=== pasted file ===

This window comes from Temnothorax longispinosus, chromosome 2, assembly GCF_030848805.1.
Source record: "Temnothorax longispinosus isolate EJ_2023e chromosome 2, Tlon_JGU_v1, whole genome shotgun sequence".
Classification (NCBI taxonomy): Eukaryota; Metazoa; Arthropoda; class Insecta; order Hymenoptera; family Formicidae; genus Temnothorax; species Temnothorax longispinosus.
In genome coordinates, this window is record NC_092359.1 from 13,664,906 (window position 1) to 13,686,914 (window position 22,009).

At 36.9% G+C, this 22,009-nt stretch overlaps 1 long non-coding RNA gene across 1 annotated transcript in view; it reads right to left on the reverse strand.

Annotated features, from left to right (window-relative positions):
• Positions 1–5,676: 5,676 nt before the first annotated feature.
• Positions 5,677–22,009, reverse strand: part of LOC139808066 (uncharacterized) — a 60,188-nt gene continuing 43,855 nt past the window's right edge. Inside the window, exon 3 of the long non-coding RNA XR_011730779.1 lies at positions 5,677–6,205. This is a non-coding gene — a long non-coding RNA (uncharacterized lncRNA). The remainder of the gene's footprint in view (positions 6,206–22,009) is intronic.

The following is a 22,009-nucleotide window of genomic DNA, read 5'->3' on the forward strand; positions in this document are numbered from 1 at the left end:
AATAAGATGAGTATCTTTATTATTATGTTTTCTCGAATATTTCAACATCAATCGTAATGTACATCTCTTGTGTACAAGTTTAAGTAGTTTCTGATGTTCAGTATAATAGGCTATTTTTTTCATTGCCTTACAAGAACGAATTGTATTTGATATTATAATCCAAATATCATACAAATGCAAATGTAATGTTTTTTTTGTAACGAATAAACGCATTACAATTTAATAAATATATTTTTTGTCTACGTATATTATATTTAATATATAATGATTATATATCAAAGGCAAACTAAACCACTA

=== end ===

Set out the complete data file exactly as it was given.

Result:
This window comes from Temnothorax longispinosus, chromosome 2, assembly GCF_030848805.1.
Source record: "Temnothorax longispinosus isolate EJ_2023e chromosome 2, Tlon_JGU_v1, whole genome shotgun sequence".
Classification (NCBI taxonomy): Eukaryota; Metazoa; Arthropoda; class Insecta; order Hymenoptera; family Formicidae; genus Temnothorax; species Temnothorax longispinosus.
In genome coordinates, this window is record NC_092359.1 from 13,664,906 (window position 1) to 13,686,914 (window position 22,009).

At 36.9% G+C, this 22,009-nt stretch overlaps 1 long non-coding RNA gene across 1 annotated transcript in view; it reads right to left on the reverse strand.

Annotated features, from left to right (window-relative positions):
• Positions 1–5,676: 5,676 nt before the first annotated feature.
• Positions 5,677–22,009, reverse strand: part of LOC139808066 (uncharacterized) — a 60,188-nt gene continuing 43,855 nt past the window's right edge. Inside the window, exon 3 of the long non-coding RNA XR_011730779.1 lies at positions 5,677–6,205. This is a non-coding gene — a long non-coding RNA (uncharacterized lncRNA). The remainder of the gene's footprint in view (positions 6,206–22,009) is intronic.

The following is a 22,009-nucleotide window of genomic DNA, read 5'->3' on the forward strand; positions in this document are numbered from 1 at the left end:
AATAAGATGAGTATCTTTATTATTATGTTTTCTCGAATATTTCAACATCAATCGTAATGTACATCTCTTGTGTACAAGTTTAAGTAGTTTCTGATGTTCAGTATAATAGGCTATTTTTTTCATTGCCTTACAAGAACGAATTGTATTTGATATTATAATCCAAATATCATACAAATGCAAATGTAATGTTTTTTTTGTAACGAATAAACGCATTACAATTTAATAAATATATTTTTTGTCTACGTATATTATATTTAATATATAATGATTATATATCAAAGGCAAACTAAACCACTA